Sun poised to gain WS-I board seat
That's that one sorted out then...
Santa Clara, California-based Sun said yesterday it has joined the Web Services Interoperability (WS-I) organization, a move that qualifies the company for election to that organization's board. Elections are scheduled for next March.
Sun said its decision to join came at the request of WS-I members, analysts and press. The company believes it has a useful role to play as a WS-I board member by aligning WS-I's work with that of numerous standards committees and the Java platform.
"We feel Sun's expertise and knowledge makes it vital for us to participate as a board member," said Ed Julson, Sun's group marketing manager for web services standards technology.
Sun has been compelled to join in order to qualify as a candidate for the election. But the decision could mark the beginning of the end of a particularly acrimonious chapter in the relatively civilized world of web services.
The company initiated its campaign to become a board member earlier this year, after the WS-I was founded, without Sun, in February by 50 organizations. The company called its exclusion "inconceivable", while Redmond, Washington-based Microsoft stated it could see no need to expand the board - and thereby admit Sun.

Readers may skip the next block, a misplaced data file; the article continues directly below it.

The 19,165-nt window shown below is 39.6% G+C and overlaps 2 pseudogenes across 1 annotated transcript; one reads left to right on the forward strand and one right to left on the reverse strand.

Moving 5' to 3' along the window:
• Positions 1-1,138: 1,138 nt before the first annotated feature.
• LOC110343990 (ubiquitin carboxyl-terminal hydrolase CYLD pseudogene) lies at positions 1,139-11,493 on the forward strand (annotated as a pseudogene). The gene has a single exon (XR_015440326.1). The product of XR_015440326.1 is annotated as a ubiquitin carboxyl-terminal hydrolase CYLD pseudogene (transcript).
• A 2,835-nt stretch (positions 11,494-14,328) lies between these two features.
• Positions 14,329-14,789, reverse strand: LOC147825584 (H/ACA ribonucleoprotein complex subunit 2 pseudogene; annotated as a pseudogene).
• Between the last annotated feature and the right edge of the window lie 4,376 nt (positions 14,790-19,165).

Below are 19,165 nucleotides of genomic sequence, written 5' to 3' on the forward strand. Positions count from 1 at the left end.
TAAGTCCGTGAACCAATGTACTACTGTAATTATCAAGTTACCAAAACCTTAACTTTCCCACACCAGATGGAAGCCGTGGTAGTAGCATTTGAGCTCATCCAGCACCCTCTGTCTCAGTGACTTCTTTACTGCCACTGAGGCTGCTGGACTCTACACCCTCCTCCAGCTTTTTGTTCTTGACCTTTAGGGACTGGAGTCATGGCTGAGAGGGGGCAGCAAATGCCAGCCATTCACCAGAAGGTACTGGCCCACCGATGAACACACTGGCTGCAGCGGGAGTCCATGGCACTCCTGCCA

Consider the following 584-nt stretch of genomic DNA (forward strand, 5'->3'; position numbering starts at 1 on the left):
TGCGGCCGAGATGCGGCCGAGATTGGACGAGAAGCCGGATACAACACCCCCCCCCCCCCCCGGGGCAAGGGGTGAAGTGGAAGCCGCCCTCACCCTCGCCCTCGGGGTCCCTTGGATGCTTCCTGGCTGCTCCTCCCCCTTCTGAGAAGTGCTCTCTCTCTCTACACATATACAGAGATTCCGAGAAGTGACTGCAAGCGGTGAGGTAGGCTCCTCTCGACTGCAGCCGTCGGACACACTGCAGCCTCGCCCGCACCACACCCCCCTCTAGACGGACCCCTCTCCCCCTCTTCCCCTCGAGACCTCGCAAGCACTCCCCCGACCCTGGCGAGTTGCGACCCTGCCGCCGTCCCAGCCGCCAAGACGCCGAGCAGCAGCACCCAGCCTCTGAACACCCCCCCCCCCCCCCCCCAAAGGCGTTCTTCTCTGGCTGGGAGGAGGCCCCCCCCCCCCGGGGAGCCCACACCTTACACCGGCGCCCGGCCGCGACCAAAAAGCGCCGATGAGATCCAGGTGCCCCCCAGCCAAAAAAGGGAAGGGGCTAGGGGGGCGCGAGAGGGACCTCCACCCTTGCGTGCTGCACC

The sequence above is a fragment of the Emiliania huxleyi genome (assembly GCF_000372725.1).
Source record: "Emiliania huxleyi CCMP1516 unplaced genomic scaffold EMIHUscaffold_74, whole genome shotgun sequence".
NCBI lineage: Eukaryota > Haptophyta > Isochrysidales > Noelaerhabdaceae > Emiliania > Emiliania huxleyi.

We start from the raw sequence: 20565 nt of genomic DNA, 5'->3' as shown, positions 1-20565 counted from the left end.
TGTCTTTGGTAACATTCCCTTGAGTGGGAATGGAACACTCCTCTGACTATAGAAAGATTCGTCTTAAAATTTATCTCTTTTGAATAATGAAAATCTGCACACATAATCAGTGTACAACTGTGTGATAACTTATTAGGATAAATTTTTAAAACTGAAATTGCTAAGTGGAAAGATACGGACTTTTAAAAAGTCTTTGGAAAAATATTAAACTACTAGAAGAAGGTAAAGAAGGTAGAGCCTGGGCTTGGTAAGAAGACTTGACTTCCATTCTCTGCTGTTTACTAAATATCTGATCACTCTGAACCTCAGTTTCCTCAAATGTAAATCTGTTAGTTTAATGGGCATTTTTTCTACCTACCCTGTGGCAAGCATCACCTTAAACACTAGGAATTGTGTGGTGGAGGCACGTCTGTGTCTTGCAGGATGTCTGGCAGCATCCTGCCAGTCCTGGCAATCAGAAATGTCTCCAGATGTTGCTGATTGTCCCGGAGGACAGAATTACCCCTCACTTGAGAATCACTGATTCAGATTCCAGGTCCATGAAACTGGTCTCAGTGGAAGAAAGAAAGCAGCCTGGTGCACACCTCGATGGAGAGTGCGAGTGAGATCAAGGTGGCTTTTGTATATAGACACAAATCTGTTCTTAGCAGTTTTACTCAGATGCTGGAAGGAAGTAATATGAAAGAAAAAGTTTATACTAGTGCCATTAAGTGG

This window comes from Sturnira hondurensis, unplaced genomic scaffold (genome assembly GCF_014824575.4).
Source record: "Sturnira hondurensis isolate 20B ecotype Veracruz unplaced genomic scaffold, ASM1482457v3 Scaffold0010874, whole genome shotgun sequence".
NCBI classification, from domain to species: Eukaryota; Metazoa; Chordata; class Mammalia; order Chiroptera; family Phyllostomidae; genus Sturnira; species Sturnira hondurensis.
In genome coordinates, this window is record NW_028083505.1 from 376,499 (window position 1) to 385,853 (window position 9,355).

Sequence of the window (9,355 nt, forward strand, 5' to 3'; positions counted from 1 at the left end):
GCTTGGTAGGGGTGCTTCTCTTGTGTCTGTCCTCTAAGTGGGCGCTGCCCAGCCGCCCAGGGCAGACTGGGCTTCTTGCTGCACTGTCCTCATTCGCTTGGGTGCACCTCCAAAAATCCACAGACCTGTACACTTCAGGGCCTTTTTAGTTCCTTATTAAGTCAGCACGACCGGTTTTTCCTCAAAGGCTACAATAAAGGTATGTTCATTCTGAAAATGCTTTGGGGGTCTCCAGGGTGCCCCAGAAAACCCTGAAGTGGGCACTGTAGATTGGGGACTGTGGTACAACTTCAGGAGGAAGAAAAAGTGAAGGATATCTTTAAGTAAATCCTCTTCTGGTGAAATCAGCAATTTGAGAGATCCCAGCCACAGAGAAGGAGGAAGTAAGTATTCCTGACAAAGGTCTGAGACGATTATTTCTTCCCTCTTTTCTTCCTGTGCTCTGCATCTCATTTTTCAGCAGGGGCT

However, evidence later emerged in Redmond, Washington-based Microsoft's anti-trust case that appeared to indicate the company supported Sun's exclusion.
Things worsened in April, when Sun cast doubts over the agenda of certain WS-I members - especially IBM. Sun believed IBM would exact royalties from patented technologies that it allowed to be used in the WS-I's work.
Alarm bells rang when IBM notified the Organization for Advancement of Structured Information Standards (OASIS) it owned patents over elements of the Sun-backed electronic business XML (ebXML).
IBM yesterday confirmed an earlier commitment, made to ComputerWire, that it would vote for Sun in next year's elections. A spokesperson for IBM said Sun has "a lot to contribute, from the Java point of view."
Old suspicions linger, though. Julson said Sun would continue to support the principle of royalty free web services standards from inside WS-I. As a board member, Sun will also have a say over WS-I's strategic direction.
Julson said Sun could help align the work of various standards committees like the World Wide Web Consortium (W3C) with planned WS-I profiles and the Java platform. WS-I profiles are expected to define how standards interoperate.
He also ruled out any possibility Sun would fail to be elected, despite the fact 11 companies are believed to have also expressed an interested in board seats.